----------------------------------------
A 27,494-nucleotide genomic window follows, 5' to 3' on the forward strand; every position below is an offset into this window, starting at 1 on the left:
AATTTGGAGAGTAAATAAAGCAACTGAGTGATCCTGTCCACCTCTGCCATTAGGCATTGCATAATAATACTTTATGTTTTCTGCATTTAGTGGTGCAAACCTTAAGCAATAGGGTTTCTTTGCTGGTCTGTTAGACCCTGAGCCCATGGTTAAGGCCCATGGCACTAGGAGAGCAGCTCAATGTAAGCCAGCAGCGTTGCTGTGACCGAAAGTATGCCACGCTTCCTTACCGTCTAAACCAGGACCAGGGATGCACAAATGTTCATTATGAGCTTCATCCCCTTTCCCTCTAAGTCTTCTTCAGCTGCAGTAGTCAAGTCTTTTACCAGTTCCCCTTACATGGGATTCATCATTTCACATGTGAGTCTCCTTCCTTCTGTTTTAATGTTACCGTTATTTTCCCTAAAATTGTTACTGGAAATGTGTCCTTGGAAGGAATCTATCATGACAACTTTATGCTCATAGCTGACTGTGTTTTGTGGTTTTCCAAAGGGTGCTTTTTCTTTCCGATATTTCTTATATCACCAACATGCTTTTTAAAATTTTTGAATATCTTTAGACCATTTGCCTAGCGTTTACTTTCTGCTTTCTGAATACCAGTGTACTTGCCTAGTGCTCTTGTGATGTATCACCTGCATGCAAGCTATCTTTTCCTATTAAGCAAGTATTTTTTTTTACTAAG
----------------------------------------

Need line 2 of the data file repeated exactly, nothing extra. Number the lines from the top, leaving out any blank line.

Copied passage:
AATTTGGAGAGTAAATAAAGCAACTGAGTGATCCTGTCCACCTCTGCCATTAGGCATTGCATAATAATACTTTATGTTTTCTGCATTTAGTGGTGCAAACCTTAAGCAATAGGGTTTCTTTGCTGGTCTGTTAGACCCTGAGCCCATGGTTAAGGCCCATGGCACTAGGAGAGCAGCTCAATGTAAGCCAGCAGCGTTGCTGTGACCGAAAGTATGCCACGCTTCCTTACCGTCTAAACCAGGACCAGGGATGCACAAATGTTCATTATGAGCTTCATCCCCTTTCCCTCTAAGTCTTCTTCAGCTGCAGTAGTCAAGTCTTTTACCAGTTCCCCTTACATGGGATTCATCATTTCACATGTGAGTCTCCTTCCTTCTGTTTTAATGTTACCGTTATTTTCCCTAAAATTGTTACTGGAAATGTGTCCTTGGAAGGAATCTATCATGACAACTTTATGCTCATAGCTGACTGTGTTTTGTGGTTTTCCAAAGGGTGCTTTTTCTTTCCGATATTTCTTATATCACCAACATGCTTTTTAAAATTTTTGAATATCTTTAGACCATTTGCCTAGCGTTTACTTTCTGCTTTCTGAATACCAGTGTACTTGCCTAGTGCTCTTGTGATGTATCACCTGCATGCAAGCTATCTTTTCCTATTAAGCAAGTATTTTTTTTTACTAAG